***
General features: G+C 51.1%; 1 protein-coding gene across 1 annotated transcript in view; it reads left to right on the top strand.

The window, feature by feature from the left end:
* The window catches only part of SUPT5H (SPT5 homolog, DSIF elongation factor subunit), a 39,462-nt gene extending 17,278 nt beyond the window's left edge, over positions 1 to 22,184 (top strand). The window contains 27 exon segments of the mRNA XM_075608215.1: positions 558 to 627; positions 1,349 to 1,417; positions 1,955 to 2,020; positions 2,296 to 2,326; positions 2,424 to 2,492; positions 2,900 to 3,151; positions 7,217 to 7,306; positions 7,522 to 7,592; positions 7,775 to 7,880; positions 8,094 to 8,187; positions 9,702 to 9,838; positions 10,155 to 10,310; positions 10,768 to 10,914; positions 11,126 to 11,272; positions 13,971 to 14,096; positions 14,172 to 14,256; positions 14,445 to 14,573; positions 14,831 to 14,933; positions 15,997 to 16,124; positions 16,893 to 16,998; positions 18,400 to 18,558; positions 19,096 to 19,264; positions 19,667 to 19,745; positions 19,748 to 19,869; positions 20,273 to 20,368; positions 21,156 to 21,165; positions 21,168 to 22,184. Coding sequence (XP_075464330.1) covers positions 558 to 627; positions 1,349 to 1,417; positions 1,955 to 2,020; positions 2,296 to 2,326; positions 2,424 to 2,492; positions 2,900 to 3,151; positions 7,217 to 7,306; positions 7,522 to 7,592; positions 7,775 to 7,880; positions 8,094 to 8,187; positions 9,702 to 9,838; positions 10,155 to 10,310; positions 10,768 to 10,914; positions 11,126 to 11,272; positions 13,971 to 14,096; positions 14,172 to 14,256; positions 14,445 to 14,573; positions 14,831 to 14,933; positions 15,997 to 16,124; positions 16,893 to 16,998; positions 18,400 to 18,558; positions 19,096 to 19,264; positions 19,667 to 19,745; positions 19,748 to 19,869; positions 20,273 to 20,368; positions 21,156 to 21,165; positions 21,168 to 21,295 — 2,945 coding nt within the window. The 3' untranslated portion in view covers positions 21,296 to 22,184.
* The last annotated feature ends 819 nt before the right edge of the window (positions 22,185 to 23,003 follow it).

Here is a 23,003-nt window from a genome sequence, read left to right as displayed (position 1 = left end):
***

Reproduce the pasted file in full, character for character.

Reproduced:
General features: G+C 51.1%; 1 protein-coding gene across 1 annotated transcript in view; it reads left to right on the top strand.

The window, feature by feature from the left end:
* The window catches only part of SUPT5H (SPT5 homolog, DSIF elongation factor subunit), a 39,462-nt gene extending 17,278 nt beyond the window's left edge, over positions 1 to 22,184 (top strand). The window contains 27 exon segments of the mRNA XM_075608215.1: positions 558 to 627; positions 1,349 to 1,417; positions 1,955 to 2,020; positions 2,296 to 2,326; positions 2,424 to 2,492; positions 2,900 to 3,151; positions 7,217 to 7,306; positions 7,522 to 7,592; positions 7,775 to 7,880; positions 8,094 to 8,187; positions 9,702 to 9,838; positions 10,155 to 10,310; positions 10,768 to 10,914; positions 11,126 to 11,272; positions 13,971 to 14,096; positions 14,172 to 14,256; positions 14,445 to 14,573; positions 14,831 to 14,933; positions 15,997 to 16,124; positions 16,893 to 16,998; positions 18,400 to 18,558; positions 19,096 to 19,264; positions 19,667 to 19,745; positions 19,748 to 19,869; positions 20,273 to 20,368; positions 21,156 to 21,165; positions 21,168 to 22,184. Coding sequence (XP_075464330.1) covers positions 558 to 627; positions 1,349 to 1,417; positions 1,955 to 2,020; positions 2,296 to 2,326; positions 2,424 to 2,492; positions 2,900 to 3,151; positions 7,217 to 7,306; positions 7,522 to 7,592; positions 7,775 to 7,880; positions 8,094 to 8,187; positions 9,702 to 9,838; positions 10,155 to 10,310; positions 10,768 to 10,914; positions 11,126 to 11,272; positions 13,971 to 14,096; positions 14,172 to 14,256; positions 14,445 to 14,573; positions 14,831 to 14,933; positions 15,997 to 16,124; positions 16,893 to 16,998; positions 18,400 to 18,558; positions 19,096 to 19,264; positions 19,667 to 19,745; positions 19,748 to 19,869; positions 20,273 to 20,368; positions 21,156 to 21,165; positions 21,168 to 21,295 — 2,945 coding nt within the window. The 3' untranslated portion in view covers positions 21,296 to 22,184.
* The last annotated feature ends 819 nt before the right edge of the window (positions 22,185 to 23,003 follow it).

Here is a 23,003-nt window from a genome sequence, read left to right as displayed (position 1 = left end):